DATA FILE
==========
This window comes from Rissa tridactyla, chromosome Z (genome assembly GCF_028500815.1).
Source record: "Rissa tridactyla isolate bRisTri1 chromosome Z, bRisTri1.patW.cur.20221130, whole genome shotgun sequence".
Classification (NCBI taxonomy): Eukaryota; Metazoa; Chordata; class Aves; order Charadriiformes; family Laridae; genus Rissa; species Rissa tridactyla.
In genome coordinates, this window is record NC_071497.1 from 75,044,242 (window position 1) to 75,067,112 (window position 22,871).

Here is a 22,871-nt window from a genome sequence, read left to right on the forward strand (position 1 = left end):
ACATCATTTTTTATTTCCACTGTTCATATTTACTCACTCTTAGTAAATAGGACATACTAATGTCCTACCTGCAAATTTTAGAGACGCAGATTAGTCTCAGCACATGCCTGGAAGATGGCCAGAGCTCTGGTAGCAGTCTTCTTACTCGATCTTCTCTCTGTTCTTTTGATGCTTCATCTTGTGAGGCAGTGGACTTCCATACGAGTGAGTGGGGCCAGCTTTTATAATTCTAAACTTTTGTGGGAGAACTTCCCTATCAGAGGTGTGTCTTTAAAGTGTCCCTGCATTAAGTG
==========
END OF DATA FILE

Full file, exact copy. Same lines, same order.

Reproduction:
This window comes from Rissa tridactyla, chromosome Z (genome assembly GCF_028500815.1).
Source record: "Rissa tridactyla isolate bRisTri1 chromosome Z, bRisTri1.patW.cur.20221130, whole genome shotgun sequence".
Classification (NCBI taxonomy): Eukaryota; Metazoa; Chordata; class Aves; order Charadriiformes; family Laridae; genus Rissa; species Rissa tridactyla.
In genome coordinates, this window is record NC_071497.1 from 75,044,242 (window position 1) to 75,067,112 (window position 22,871).

Here is a 22,871-nt window from a genome sequence, read left to right on the forward strand (position 1 = left end):
ACATCATTTTTTATTTCCACTGTTCATATTTACTCACTCTTAGTAAATAGGACATACTAATGTCCTACCTGCAAATTTTAGAGACGCAGATTAGTCTCAGCACATGCCTGGAAGATGGCCAGAGCTCTGGTAGCAGTCTTCTTACTCGATCTTCTCTCTGTTCTTTTGATGCTTCATCTTGTGAGGCAGTGGACTTCCATACGAGTGAGTGGGGCCAGCTTTTATAATTCTAAACTTTTGTGGGAGAACTTCCCTATCAGAGGTGTGTCTTTAAAGTGTCCCTGCATTAAGTG